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What's the difference between KK and Phonics?
In Taiwan, many people learn KK. But i don't get the difference?
What is KK? and what is Phonics?
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I've never heard of KK, but Phonics is a method for teaching children to read by calling their attention to the sounds represented by certain letters and letter groups.

CJ
KK (Kenyon & Knott) is a phonetic system popular in Taiwan (and, I think, nowhere else) for representing the sounds of American English. It's very close to the IPA, anyway.

Phonics is a theory & practice for teaching children correct pronunciation, not a phonetic alphabet.
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Same question from my student today, never mind it, with K.K., people hardly sounds right anyway, plus, it can't even help on memorizing vocabularies, since most words are pronounce wrong and resulting in bad spellings, also, no one else on planet earth is using it anyway, i had learned K.K. ever since 10, and abandoned it when I was 20, so lucky me. Try to look up several alphabets and words and you will have to admit how far wrong K.K.s are. ( eg; Letter A, C, E, H, J,K, and so on), K.K. even managed to pronounce these letters wrong, and simple word like " Vehicle", "smooth", " Ace", and so on, non of these can be said right with K.K., it's an dead end for K.K. on the Chinese Romanization front anyway, since the Chinese across the strait are not using it, nor do any Chinese communities around the globe, and it can't even spell Chinese right at all.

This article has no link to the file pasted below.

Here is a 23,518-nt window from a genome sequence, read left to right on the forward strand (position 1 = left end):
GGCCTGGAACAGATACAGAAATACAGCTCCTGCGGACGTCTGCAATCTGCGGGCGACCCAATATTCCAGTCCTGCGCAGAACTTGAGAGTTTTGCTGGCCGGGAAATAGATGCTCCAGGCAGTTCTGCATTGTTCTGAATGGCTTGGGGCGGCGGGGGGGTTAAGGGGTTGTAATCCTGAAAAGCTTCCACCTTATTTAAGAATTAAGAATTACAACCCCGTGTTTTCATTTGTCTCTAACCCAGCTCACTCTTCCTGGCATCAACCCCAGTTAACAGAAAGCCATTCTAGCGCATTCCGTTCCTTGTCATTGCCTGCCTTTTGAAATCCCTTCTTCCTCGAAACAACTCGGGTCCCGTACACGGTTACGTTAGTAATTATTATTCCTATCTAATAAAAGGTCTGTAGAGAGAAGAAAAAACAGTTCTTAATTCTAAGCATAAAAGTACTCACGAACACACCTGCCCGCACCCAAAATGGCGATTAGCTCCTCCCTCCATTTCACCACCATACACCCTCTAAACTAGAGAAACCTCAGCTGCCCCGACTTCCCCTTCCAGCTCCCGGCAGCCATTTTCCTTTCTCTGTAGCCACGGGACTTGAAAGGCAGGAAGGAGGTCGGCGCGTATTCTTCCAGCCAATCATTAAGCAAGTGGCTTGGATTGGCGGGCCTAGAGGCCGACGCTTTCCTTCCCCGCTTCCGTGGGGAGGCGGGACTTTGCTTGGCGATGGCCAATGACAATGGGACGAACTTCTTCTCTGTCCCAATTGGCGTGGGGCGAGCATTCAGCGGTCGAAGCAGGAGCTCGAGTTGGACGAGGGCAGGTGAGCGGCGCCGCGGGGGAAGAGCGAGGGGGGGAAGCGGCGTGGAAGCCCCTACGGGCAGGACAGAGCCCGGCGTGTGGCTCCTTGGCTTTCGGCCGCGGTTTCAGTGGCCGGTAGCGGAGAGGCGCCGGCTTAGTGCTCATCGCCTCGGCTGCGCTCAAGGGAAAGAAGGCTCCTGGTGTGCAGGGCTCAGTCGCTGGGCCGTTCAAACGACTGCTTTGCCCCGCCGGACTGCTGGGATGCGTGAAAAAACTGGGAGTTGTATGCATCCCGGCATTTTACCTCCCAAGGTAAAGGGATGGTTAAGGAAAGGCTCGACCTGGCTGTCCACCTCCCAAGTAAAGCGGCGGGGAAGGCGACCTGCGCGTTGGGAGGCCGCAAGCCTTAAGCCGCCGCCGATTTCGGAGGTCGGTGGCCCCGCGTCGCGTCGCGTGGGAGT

Chang, Cheng, Chuang, Chong, all sounds too similar to each other, however, according to K.K., these people were from different families.
KK is based on the A Pronouncing Dictionary of American English, which was written by John S. Kenyon & Thomas A. Knotts. So, KK stands for the last names of both of the people who wrote this dictionary. As for IPA and KK, there are only a few different symbols that KK uses which is different from IPA or Pronunciation Symbols used in other dictionaries.
In phonics, people are brought to the attention that a set of words have the same vowel quality. In KK, this vowel quality is transcribed using IPA. If I am teaching kids, I dont want to burden them with IPA.